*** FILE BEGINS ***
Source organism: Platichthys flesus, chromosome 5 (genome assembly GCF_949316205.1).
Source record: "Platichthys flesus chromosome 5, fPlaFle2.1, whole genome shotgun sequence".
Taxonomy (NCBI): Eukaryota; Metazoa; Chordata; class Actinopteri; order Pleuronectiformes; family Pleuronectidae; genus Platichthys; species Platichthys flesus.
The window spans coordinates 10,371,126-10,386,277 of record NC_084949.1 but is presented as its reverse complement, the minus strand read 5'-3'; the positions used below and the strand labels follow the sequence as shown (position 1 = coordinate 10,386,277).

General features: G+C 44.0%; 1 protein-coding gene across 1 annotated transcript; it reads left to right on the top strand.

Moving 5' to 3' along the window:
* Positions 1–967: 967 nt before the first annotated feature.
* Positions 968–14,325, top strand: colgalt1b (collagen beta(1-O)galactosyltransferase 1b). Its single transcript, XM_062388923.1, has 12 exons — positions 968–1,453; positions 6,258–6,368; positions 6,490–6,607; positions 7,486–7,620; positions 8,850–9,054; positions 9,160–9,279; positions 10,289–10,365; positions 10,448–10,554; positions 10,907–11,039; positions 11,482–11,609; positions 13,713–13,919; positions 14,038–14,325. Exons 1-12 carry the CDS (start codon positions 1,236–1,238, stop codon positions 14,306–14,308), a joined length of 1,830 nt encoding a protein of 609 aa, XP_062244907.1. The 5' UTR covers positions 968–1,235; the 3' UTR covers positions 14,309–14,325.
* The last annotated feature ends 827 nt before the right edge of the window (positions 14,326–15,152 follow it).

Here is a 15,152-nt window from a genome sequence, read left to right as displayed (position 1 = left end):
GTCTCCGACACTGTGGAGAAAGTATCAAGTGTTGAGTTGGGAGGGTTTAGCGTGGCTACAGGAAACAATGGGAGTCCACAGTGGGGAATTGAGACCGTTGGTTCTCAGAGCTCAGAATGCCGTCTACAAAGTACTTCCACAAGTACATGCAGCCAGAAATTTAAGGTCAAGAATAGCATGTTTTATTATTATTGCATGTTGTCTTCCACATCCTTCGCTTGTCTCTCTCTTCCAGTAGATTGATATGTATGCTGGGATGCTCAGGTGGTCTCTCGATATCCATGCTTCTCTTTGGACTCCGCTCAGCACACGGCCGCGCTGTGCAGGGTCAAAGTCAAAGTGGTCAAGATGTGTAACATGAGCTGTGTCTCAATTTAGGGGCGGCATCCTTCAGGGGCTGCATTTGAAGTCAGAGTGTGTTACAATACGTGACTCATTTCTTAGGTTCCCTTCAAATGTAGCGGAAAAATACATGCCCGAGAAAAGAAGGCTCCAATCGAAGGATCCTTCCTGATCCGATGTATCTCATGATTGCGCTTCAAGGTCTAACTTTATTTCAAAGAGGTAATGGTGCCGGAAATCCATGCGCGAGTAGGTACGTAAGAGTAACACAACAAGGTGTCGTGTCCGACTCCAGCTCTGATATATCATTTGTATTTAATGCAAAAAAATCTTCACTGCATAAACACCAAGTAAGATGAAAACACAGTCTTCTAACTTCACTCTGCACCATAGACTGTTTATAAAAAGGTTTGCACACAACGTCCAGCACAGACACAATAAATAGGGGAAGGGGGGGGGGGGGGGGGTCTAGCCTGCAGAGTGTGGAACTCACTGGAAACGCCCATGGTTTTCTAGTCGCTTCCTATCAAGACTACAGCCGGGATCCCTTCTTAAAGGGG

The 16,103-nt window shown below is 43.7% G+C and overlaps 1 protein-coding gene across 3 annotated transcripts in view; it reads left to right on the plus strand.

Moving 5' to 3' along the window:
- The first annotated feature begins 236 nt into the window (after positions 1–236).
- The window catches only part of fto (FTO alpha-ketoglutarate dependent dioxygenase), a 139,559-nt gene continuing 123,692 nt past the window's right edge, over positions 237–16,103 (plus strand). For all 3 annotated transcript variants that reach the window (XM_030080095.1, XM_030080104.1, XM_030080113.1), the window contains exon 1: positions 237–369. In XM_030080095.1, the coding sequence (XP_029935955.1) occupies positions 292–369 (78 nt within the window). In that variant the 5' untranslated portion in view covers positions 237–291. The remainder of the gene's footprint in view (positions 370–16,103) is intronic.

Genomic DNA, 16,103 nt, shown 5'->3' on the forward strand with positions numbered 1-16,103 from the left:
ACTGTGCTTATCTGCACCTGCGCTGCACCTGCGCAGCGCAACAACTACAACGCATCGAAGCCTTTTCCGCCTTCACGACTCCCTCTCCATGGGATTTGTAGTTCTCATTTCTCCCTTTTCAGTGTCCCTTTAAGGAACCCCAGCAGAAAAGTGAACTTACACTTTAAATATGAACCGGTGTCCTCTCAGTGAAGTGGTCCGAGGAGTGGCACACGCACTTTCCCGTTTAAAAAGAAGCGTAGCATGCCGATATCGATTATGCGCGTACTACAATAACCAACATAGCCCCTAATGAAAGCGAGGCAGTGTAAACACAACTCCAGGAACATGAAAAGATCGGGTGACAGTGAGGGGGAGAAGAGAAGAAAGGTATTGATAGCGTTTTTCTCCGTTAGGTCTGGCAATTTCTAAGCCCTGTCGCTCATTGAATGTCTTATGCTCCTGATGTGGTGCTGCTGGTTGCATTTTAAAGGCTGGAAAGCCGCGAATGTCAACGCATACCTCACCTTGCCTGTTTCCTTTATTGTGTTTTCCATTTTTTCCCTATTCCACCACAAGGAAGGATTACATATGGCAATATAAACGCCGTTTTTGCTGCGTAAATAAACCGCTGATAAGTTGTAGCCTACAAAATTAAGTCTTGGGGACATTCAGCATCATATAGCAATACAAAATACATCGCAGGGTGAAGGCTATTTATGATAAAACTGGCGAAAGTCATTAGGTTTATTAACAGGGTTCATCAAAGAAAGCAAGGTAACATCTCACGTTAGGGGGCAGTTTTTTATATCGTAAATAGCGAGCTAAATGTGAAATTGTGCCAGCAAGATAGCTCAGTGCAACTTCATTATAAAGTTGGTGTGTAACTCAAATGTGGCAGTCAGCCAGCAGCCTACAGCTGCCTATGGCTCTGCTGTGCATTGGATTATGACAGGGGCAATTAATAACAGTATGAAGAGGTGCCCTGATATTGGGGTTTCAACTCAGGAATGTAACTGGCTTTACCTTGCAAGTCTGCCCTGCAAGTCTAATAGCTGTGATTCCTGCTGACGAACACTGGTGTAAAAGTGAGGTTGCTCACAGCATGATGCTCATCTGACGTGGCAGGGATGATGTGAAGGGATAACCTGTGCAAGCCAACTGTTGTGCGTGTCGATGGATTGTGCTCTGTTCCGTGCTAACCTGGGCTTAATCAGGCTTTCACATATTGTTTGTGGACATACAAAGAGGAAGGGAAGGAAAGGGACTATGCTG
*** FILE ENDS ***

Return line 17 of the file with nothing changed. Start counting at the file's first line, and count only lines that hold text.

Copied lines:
ACTGTGCTTATCTGCACCTGCGCTGCACCTGCGCAGCGCAACAACTACAACGCATCGAAGCCTTTTCCGCCTTCACGACTCCCTCTCCATGGGATTTGTAGTTCTCATTTCTCCCTTTTCAGTGTCCCTTTAAGGAACCCCAGCAGAAAAGTGAACTTACACTTTAAATATGAACCGGTGTCCTCTCAGTGAAGTGGTCCGAGGAGTGGCACACGCACTTTCCCGTTTAAAAAGAAGCGTAGCATGCCGATATCGATTATGCGCGTACTACAATAACCAACATAGCCCCTAATGAAAGCGAGGCAGTGTAAACACAACTCCAGGAACATGAAAAGATCGGGTGACAGTGAGGGGGAGAAGAGAAGAAAGGTATTGATAGCGTTTTTCTCCGTTAGGTCTGGCAATTTCTAAGCCCTGTCGCTCATTGAATGTCTTATGCTCCTGATGTGGTGCTGCTGGTTGCATTTTAAAGGCTGGAAAGCCGCGAATGTCAACGCATACCTCACCTTGCCTGTTTCCTTTATTGTGTTTTCCATTTTTTCCCTATTCCACCACAAGGAAGGATTACATATGGCAATATAAACGCCGTTTTTGCTGCGTAAATAAACCGCTGATAAGTTGTAGCCTACAAAATTAAGTCTTGGGGACATTCAGCATCATATAGCAATACAAAATACATCGCAGGGTGAAGGCTATTTATGATAAAACTGGCGAAAGTCATTAGGTTTATTAACAGGGTTCATCAAAGAAAGCAAGGTAACATCTCACGTTAGGGGGCAGTTTTTTATATCGTAAATAGCGAGCTAAATGTGAAATTGTGCCAGCAAGATAGCTCAGTGCAACTTCATTATAAAGTTGGTGTGTAACTCAAATGTGGCAGTCAGCCAGCAGCCTACAGCTGCCTATGGCTCTGCTGTGCATTGGATTATGACAGGGGCAATTAATAACAGTATGAAGAGGTGCCCTGATATTGGGGTTTCAACTCAGGAATGTAACTGGCTTTACCTTGCAAGTCTGCCCTGCAAGTCTAATAGCTGTGATTCCTGCTGACGAACACTGGTGTAAAAGTGAGGTTGCTCACAGCATGATGCTCATCTGACGTGGCAGGGATGATGTGAAGGGATAACCTGTGCAAGCCAACTGTTGTGCGTGTCGATGGATTGTGCTCTGTTCCGTGCTAACCTGGGCTTAATCAGGCTTTCACATATTGTTTGTGGACATACAAAGAGGAAGGGAAGGAAAGGGACTATGCTG